We call this tau chu, adds so much depth and flavour to a dish. I always have a bottle of this in my kitchen.

  8. nakebeet May 7, 2010 at 1:52 am #

    Well, I’ve died and gone to Thai heaven. My favorite Esan restaurant around the corner just closed and I’ve been recreating favorites ever since. Thanks for the Red Boy recommendation since I’m attempting a recipe soon that calls for it. Glad to have discovered you (via Zen Can Cook).

  9. JeanFrançois Lussier July 26, 2011 at 12:19 am #

    Leela, I’m impressed at how that Healthy Boy fermented bean sauce appears to be easily flowing out of the bottle in your picture. I have to fight with mine (same brand, same bottle) everytime I need to extract some sauce out of it. I spin the closed bottle in a wide circle in order for the stuff to reach the opening, I wiggle a skewer in the bottle to loosen the sauce, but even then it’s a struggle to get the damn stuff out! Am I alone facing that frustrating situtation?

  10. Admin July 26, 2011 at 12:45 am #

    Jean-François – The temperature or the length of time it has been sitting on the store shelf could be a factor. Try loosening up the sauce a little by sticking a chopstick into the bottle through the opening and swirling it around a few times.

  11. Belle January 20, 2012 at 7:59 pm #

    Is this the same as yellow bean paste?

  12. Admin January 21, 2012 at 12:17 am #

    Belle – No, it’s not, and the two are not interchangeable either.

  13. theWaif May 11, 2012 at 9:52 pm #

    My local asian store didn’t have the sauce, but they had fermented soy bean chunks in a jar immersed in a liquid. Is this the same thing, just not mashed up?

  14. Admin May 11, 2012 at 11:36 pm #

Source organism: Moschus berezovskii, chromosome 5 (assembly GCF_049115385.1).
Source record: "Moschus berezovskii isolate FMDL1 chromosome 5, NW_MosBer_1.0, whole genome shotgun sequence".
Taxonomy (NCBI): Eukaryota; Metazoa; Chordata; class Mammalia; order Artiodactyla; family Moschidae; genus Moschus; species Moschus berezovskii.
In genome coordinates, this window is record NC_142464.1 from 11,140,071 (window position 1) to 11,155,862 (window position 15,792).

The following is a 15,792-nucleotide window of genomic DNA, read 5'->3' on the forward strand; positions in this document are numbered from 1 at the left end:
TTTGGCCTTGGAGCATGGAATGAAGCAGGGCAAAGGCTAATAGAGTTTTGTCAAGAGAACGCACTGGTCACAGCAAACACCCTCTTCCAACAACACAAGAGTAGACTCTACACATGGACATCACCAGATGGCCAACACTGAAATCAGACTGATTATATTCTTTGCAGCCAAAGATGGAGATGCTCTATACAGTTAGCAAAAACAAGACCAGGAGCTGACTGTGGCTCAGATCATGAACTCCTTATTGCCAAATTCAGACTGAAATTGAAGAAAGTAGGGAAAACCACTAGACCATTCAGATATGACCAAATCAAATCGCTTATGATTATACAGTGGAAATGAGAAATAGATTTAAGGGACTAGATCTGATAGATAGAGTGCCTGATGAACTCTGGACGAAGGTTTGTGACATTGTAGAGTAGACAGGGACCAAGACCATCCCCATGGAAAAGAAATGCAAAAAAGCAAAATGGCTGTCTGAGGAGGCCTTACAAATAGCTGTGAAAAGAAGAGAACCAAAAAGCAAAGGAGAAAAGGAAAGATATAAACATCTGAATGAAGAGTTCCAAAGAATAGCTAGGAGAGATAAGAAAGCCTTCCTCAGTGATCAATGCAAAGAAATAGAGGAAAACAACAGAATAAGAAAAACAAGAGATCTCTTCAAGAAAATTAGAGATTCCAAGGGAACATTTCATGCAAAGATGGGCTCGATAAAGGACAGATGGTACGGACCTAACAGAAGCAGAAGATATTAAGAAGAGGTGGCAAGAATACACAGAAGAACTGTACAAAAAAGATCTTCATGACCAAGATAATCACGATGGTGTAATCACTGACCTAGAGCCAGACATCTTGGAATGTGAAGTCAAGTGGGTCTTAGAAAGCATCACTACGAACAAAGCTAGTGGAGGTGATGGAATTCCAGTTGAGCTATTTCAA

theWaif – That’s fermented soybean curd (tofu) which is different from this. The two are not interchangeable. And there’s no substitute for either one.

  15. ironveins May 13, 2012 at 7:26 pm #

    You say this is used in Pad See Ew, but it’s not in YOUR recipe…how would I use it in PSE?

  16. Admin May 13, 2012 at 9:51 pm #

    ironveins – I’ve been waiting for someone to notice this, and now the first one came along. From my experience, fermented soybean sauce (tao jiao) is used in PSE as most commonly found in Thailand. Not a lot is used — just enough for you to know it’s lurking in the background. But if none is present, I know I will detect it right away. The PSE recipe which I’ve featured in a different post is based on the version that seems most common in the US in which this salty, fermented sauce is almost always absent. US diners are more used to the tao jiao-less version and seem to prefer it that way. And since that recipe is based on an actual recipe used at a Thai restaurant, I left this ingredient out. However, if you want to use tao jiao in PSE just to see if you like it better, simply add one or teaspoons of it

  17. Admin May 13, 2012 at 9:53 pm #

    (continued) to the recipe, reduce the oyster sauce to one tablespoon, and reduce the soy sauce to one teaspoon.

  18. Angela January 22, 2014 at 3:58 pm #

    Hi Leela,

    Is this from yellow soybean? So far, I’ve only had luck finding black soybean paste and I assume there is a difference in flavour?!


    • Leela January 22, 2014 at 5:22 pm #

      Angela – This is made from yellow soybeans which is fermented until they turn dark brown. There is a difference in flavor which is more noticeable in some dishes (e.g. khao man gai sauce) than others (e.g. stir-fries).